This emphasis on the supply side has been appropriate since the task was to install effectively competing alternative suppliers in former monopoly telecommunication markets. As competition has developed and the number of new entrants in fixed and mobile telecommunication markets has grown, there has been increased attention by some telecommunications regulators on the consumer demand side.
For instance, a ‗demand-side‘ measure introduced in many OECD countries is the requirement for ‗number portability‘ aimed at facilitating consumer ‗switching‘ in the fixed line and mobile markets.
Such attention to the consumer demand-side is timely because informed consumers who are prepared to exert an ability to choose between competing suppliers are necessary to stimulate firms to innovate, improve quality and compete in terms of price. In making well-informed choices between suppliers, consumers not only benefit from competition, but they initiate and sustain it. Conversely, where consumers have too little information, poor quality information, or mis-information, they may end up misled and confused by the choices on offer, may pay too much or buy the wrong service. This may, in turn, inhibit and dampen the competitive process. For consumers to engage effectively in the market and use their ability to vote with their wallet, they need to be able to move quickly and with the minimum constraint between service providers.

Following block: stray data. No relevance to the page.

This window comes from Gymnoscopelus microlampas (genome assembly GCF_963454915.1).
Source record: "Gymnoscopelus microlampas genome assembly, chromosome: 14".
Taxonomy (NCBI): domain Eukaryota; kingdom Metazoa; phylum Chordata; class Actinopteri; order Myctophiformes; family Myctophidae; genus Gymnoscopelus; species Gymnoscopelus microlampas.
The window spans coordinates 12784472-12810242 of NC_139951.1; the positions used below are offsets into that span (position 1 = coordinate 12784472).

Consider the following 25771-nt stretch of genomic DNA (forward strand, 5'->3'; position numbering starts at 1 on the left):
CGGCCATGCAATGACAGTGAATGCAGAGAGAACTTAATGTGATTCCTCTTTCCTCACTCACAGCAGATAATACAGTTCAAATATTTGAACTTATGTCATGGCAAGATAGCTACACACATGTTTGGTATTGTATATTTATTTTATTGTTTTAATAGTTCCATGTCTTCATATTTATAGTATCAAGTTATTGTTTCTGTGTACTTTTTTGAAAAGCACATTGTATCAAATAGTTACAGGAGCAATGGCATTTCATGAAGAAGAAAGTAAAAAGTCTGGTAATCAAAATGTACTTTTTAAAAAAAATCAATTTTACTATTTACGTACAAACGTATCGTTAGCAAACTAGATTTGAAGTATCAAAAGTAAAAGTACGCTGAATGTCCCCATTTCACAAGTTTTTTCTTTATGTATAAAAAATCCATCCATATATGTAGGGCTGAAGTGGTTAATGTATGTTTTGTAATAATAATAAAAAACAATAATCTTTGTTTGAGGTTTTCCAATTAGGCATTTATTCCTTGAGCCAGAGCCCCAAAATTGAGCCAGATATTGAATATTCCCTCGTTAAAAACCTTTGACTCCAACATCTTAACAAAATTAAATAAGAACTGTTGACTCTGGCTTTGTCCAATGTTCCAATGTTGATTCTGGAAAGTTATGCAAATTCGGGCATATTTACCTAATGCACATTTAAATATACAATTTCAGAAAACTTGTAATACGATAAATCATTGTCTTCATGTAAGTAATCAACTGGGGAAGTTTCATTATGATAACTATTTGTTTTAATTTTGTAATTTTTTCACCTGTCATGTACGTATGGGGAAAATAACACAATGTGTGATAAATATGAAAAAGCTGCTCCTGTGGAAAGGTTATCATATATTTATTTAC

Government policy and regulation, in addition to facilitating well-functioning markets, which includes ensuring that consumers have the ability and confidence to engage in those markets, has also been concerned with minimising detriment to the consumer interest resulting from a lack of consumer information, or misleading information, or mis-selling, or the ―bounded rationality‖ of consumer decisionmaking. Demand-side analysis is indicating improved insights into actual consumer behaviour that may exhibit systematic departures from the ―rational‖ behaviour assumed by conventional (neoclassical) economics. That is, even when presented with full information, consumers may not always be in a position to understand and/or use that information to their advantage. This raises questions about whether, and if so, what different policy or regulatory intervention may be necessary to help consumers adopt decisions in their best interests.